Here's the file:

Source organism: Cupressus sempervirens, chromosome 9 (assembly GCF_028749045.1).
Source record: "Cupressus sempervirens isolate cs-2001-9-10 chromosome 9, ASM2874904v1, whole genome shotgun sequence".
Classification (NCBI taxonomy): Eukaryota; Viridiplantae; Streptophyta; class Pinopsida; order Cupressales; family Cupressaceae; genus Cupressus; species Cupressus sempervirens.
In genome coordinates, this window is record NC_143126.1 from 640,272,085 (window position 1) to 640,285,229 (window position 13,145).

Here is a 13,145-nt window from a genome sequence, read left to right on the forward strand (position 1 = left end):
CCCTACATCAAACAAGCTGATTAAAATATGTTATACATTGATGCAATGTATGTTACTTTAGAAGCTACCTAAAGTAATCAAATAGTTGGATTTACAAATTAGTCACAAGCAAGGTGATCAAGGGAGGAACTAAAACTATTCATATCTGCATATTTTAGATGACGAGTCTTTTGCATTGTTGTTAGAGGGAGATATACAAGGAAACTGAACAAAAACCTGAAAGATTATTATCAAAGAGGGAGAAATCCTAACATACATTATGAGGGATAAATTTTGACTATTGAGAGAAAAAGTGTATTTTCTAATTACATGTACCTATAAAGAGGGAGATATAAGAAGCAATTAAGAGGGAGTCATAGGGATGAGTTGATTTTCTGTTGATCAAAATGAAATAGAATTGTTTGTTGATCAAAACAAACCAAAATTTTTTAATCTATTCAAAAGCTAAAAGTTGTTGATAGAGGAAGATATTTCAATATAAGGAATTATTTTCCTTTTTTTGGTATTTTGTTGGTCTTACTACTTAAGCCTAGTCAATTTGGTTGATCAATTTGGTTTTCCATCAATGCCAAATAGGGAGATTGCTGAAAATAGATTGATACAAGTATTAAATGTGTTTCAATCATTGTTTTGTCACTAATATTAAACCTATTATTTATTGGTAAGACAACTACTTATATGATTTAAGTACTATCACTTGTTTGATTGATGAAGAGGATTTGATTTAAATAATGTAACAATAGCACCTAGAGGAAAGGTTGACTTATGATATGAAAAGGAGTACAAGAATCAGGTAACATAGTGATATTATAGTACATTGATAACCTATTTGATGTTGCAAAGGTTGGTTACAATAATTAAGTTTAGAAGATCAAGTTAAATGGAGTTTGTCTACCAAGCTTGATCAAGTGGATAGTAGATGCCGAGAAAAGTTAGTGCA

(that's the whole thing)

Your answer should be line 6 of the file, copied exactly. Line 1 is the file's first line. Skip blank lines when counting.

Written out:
CCCTACATCAAACAAGCTGATTAAAATATGTTATACATTGATGCAATGTATGTTACTTTAGAAGCTACCTAAAGTAATCAAATAGTTGGATTTACAAATTAGTCACAAGCAAGGTGATCAAGGGAGGAACTAAAACTATTCATATCTGCATATTTTAGATGACGAGTCTTTTGCATTGTTGTTAGAGGGAGATATACAAGGAAACTGAACAAAAACCTGAAAGATTATTATCAAAGAGGGAGAAATCCTAACATACATTATGAGGGATAAATTTTGACTATTGAGAGAAAAAGTGTATTTTCTAATTACATGTACCTATAAAGAGGGAGATATAAGAAGCAATTAAGAGGGAGTCATAGGGATGAGTTGATTTTCTGTTGATCAAAATGAAATAGAATTGTTTGTTGATCAAAACAAACCAAAATTTTTTAATCTATTCAAAAGCTAAAAGTTGTTGATAGAGGAAGATATTTCAATATAAGGAATTATTTTCCTTTTTTTGGTATTTTGTTGGTCTTACTACTTAAGCCTAGTCAATTTGGTTGATCAATTTGGTTTTCCATCAATGCCAAATAGGGAGATTGCTGAAAATAGATTGATACAAGTATTAAATGTGTTTCAATCATTGTTTTGTCACTAATATTAAACCTATTATTTATTGGTAAGACAACTACTTATATGATTTAAGTACTATCACTTGTTTGATTGATGAAGAGGATTTGATTTAAATAATGTAACAATAGCACCTAGAGGAAAGGTTGACTTATGATATGAAAAGGAGTACAAGAATCAGGTAACATAGTGATATTATAGTACATTGATAACCTATTTGATGTTGCAAAGGTTGGTTACAATAATTAAGTTTAGAAGATCAAGTTAAATGGAGTTTGTCTACCAAGCTTGATCAAGTGGATAGTAGATGCCGAGAAAAGTTAGTGCA